October 18, 2010

Supercomputers: Speeding up medical discovery

Posted: October 18, 2010

Gil Speyer, an assistant research scientist with ASU's High Performance Computing Initiative team, will join medical researchers to describe how a supercomputer link between ASU and TGen is accelerating genetic research. Photo:Blaine Coury/ASU

At the Arizona Science Center, experts will explain how a powerful high-speed data-processing link based at ASU promises speedier progress in the battle against debilitating diseases

Large supercomputers and high- bandwidth networking are enabling researchers to accelerate efforts to discover more effective treatments for people afflicted by diseases such as diabetes, cancer and Alzheimer’s disease.
 
One of the fastest computer data-processing links dedicated to aid such biomedical research has been implemented between laboratories at the Translational Genomics Research Institute (TGen) in Phoenix and the facilities of the High Performance Computing Initiative (HPCI) of the Arizona State University’s Ira A. Fulton Schools of Engineering.
 
TGen medical researchers and an ASU computer engineering expert will describe how it all works and answer questions about the system at Biotech Talk from 5:30 to 6:30 p.m. Nov. 10 at the Arizona Science Center.
 
HPCI research scientist Gil Speyer will be joined by James Lowey, director of TGen’s High Performance Biocomputing Center, and Amol Tembe, leader of the Collaborative Bioinformatics Center at TGen.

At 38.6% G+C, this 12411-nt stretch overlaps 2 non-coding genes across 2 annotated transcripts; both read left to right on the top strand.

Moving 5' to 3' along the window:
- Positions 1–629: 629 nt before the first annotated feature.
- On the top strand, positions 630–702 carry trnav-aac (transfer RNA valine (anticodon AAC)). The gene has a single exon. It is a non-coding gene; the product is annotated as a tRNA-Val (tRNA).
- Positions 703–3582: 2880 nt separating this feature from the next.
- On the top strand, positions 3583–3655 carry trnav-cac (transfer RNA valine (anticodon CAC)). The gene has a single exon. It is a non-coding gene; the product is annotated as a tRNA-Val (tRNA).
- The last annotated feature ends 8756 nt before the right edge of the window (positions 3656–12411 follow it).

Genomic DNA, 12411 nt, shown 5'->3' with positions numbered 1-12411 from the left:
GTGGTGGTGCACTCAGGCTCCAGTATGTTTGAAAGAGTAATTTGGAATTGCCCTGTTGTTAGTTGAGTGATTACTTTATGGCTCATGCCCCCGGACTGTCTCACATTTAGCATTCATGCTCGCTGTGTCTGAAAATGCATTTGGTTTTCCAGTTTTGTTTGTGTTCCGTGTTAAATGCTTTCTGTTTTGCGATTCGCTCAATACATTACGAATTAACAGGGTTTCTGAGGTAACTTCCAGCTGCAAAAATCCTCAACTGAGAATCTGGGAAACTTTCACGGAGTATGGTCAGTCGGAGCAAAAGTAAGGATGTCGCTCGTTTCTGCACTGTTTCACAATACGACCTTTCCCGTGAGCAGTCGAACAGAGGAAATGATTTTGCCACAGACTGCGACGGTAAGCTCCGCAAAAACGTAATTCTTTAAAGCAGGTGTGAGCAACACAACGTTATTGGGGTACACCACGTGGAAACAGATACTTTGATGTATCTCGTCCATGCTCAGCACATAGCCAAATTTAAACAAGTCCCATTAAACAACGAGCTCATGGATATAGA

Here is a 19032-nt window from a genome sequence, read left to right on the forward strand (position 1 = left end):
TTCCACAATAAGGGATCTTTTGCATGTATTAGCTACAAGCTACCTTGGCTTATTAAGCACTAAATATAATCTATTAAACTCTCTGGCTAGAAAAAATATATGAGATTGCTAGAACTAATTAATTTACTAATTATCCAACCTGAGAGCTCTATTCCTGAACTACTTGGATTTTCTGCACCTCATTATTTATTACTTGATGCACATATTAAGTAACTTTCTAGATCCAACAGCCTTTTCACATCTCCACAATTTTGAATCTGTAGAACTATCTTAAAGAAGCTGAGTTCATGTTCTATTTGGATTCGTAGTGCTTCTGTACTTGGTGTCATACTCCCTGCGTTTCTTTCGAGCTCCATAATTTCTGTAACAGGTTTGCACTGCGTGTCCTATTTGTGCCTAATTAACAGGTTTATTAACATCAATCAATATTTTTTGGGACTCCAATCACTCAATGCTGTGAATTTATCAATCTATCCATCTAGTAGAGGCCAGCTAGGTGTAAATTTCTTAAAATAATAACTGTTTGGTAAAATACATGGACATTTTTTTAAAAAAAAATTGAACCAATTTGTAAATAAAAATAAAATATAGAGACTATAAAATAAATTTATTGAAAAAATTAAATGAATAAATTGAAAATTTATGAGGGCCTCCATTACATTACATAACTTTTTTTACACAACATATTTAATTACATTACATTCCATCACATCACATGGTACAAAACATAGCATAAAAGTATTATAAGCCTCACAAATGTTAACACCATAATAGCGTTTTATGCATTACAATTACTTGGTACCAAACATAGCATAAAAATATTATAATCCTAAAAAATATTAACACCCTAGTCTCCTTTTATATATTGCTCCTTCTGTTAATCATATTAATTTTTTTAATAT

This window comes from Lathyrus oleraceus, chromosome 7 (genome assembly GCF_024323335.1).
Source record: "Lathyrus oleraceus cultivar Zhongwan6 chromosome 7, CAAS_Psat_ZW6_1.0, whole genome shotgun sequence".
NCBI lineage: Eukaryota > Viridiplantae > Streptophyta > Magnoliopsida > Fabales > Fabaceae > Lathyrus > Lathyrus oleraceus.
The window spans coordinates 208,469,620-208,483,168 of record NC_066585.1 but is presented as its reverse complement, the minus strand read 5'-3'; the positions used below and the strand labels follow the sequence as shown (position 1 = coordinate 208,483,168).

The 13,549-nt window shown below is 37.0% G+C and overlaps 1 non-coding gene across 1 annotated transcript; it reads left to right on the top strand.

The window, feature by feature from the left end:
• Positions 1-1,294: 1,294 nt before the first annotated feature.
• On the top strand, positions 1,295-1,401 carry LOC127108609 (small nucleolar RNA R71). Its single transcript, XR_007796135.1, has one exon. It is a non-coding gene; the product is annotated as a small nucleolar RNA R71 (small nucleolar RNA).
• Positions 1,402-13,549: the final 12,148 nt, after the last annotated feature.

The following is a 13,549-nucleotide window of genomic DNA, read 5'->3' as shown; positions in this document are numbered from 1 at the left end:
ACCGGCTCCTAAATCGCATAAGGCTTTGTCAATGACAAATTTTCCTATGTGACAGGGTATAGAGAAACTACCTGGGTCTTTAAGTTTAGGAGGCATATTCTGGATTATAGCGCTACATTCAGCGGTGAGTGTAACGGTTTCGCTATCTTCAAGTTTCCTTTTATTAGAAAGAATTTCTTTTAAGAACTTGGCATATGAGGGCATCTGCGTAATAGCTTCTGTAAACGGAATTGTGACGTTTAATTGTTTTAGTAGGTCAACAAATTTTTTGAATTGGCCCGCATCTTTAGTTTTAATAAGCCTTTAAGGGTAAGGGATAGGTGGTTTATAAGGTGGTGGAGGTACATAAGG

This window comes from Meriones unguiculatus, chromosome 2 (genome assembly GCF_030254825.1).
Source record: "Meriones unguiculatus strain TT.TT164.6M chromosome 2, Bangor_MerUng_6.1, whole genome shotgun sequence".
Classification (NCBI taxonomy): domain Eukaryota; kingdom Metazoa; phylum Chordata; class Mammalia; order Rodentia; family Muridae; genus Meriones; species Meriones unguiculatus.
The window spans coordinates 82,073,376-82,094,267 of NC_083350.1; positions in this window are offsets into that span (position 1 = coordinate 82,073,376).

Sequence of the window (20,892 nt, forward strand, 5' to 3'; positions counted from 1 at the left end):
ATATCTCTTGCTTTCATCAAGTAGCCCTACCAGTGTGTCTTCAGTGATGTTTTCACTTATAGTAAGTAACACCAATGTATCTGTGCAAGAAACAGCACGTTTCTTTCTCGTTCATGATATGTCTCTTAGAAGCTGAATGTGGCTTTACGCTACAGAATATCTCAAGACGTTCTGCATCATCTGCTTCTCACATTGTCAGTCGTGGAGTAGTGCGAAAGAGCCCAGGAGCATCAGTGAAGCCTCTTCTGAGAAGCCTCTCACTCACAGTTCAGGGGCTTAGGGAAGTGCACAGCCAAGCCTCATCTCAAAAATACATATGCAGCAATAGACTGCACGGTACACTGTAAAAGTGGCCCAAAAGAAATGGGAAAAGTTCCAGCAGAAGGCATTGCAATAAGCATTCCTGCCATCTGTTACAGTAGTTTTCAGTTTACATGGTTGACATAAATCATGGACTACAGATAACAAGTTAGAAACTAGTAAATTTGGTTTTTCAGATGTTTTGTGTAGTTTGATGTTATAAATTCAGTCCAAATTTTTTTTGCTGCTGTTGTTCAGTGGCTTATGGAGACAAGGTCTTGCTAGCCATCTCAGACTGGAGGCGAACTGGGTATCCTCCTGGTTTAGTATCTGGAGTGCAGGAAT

Using a supercomputer called Saguaro 2, ASU computer engineers are moving voluminous amounts of information to TGen researchers at as much as 100 times faster than previous systems.
 
The new system is capable of quickly processing of trillions of bits of DNA information. It will allow TGen scientists to accelerate the analysis of next-generation whole genome sequences — readouts of the entire three billion chemical letters in an individual’s DNA.
 
That information can be used by medical specialists to develop treatment for people with debilitating diseases more effectively, and may move scientists more quickly along the path to discovering cures.
 
Admission to Biotech Talk is free. The Arizona Science Center is at 600 W. Washington Street in downtown Phoenix, at the corner of Washington and Seventh Street. The Light Rail line has a stop at Fifth Street and Washington.

(480) 965-8122
Ira A. Fulton Schools of Engineering